The back cover of this menu describes the lands between Salt Lake City and the Sierra Nevada as “the Western Garden of Allah.” Whether this was inspired by the Rock Island Railroad’s Garden of Allah book, or the 1936 movie starring Marlene Dietrick and Charles Boyer, I suspect that even people living in Arabia wouldn’t consider this desolate area to be much of a paradise.
Inside, the menu offers sirloin steak, lamb chops, and ham, along with the usual eggs, wheat cakes, and cereals for breakfast. The opposite side of the menu offers a variety of non-alcoholic beverages, many of which were supposed to be hangover cures. Someone has helpfully handwritten “April 13, ’38” on the interior, and presumably that is the date the menu was used on a Western Pacific train.
Here are five postcards from two different eras featuring the Denver & Rio Grande railroads. The first three were printed in Germany, which dates them to before World War I.
Though issued by the Colorado New Company, each card prominently notes that the featured scene is on the “D&RG RR,” suggesting that they were issued with the cooperation of the railroad. The railroad probably gave the Colorado New Company license to sell the cards in Rio Grande train stations and on board trains. Continue reading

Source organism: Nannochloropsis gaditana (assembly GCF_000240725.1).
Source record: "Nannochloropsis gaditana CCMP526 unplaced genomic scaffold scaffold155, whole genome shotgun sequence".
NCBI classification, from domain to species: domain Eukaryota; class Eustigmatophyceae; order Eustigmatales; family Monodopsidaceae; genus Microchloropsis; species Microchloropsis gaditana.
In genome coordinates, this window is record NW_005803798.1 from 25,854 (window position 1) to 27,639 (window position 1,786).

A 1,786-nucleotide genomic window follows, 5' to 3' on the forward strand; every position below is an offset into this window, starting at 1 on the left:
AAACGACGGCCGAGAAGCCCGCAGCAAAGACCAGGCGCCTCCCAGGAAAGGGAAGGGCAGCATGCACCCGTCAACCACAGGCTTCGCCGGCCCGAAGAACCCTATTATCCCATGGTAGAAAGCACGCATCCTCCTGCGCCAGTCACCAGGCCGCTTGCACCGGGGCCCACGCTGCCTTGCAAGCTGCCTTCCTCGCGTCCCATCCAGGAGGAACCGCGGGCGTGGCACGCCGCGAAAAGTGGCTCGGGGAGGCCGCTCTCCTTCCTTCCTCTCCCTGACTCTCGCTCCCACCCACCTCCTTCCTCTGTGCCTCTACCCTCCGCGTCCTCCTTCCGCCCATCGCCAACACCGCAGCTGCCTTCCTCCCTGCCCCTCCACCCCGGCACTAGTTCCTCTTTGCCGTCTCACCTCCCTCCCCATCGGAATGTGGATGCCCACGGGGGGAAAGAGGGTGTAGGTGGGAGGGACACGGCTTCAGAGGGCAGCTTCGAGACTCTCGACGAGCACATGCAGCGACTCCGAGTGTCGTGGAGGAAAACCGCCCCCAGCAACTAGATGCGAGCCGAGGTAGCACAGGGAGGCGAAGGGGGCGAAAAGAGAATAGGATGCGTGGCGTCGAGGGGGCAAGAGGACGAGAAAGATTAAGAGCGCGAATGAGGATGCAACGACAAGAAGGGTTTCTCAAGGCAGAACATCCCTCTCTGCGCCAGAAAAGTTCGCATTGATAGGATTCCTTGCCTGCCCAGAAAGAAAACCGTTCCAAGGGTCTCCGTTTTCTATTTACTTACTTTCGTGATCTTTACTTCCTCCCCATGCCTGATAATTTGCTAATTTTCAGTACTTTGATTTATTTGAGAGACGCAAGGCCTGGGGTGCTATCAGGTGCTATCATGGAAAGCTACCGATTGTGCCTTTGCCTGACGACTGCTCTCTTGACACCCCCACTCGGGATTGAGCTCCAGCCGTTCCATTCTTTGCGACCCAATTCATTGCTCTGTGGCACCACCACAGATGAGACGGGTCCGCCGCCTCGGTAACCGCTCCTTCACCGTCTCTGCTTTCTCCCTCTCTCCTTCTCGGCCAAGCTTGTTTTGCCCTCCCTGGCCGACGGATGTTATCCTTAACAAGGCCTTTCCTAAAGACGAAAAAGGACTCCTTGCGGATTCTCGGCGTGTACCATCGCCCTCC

Issued by Curt Teich, this folder contains about 22 color lithographs (including two on the covers), half of which show the Rio Grande portion of the route and the other half the Western Pacific. The quality of the images is somewhat higher than in yesterday’s folder, which was issued by the Interstate Co.
There’s no date on the folder, but one of the photos matches a Curt Teich postcard, shown below, that was issued (according to the card number) in 1938. The folder must have been issued before 1939 or it would have featured the Exposition Flyer. Continue reading
This postcard folder must have been issued shortly after 1934, when the Dotsero Cutoff allowed trains through the Moffat Tunnel to connect to Rio Grande tracks to Grand Junction and Salt Lake City. Soon after that year, the Rio Grande advertised that it had two routes across the Rockies, the Moffat Tunnel and the Royal Gorge routes. But this folder refers to the former as the James Peak route, after the mountain through which the Moffat Tunnel was bored.
The folder contains 20 color lithographs. Like other postcard folders, I present this in three pages so as to show all of the cover as well as the pictures.
This brochure with six color and four black-and-white photos advertises the Midland Terminal Railway, as distinct from the Midland Terminal Railroad. The latter began operating from Colorado City (annexed by Colorado Springs in 1917) to Cripple Creek in 1895. It went out of business in 1918 and its assets were taken over by the Midland Terminal Railway in 1919.
The Midland Terminal Railway operated passenger trains until 1931, so this brochure must be from somewhere between 1919 and 1931.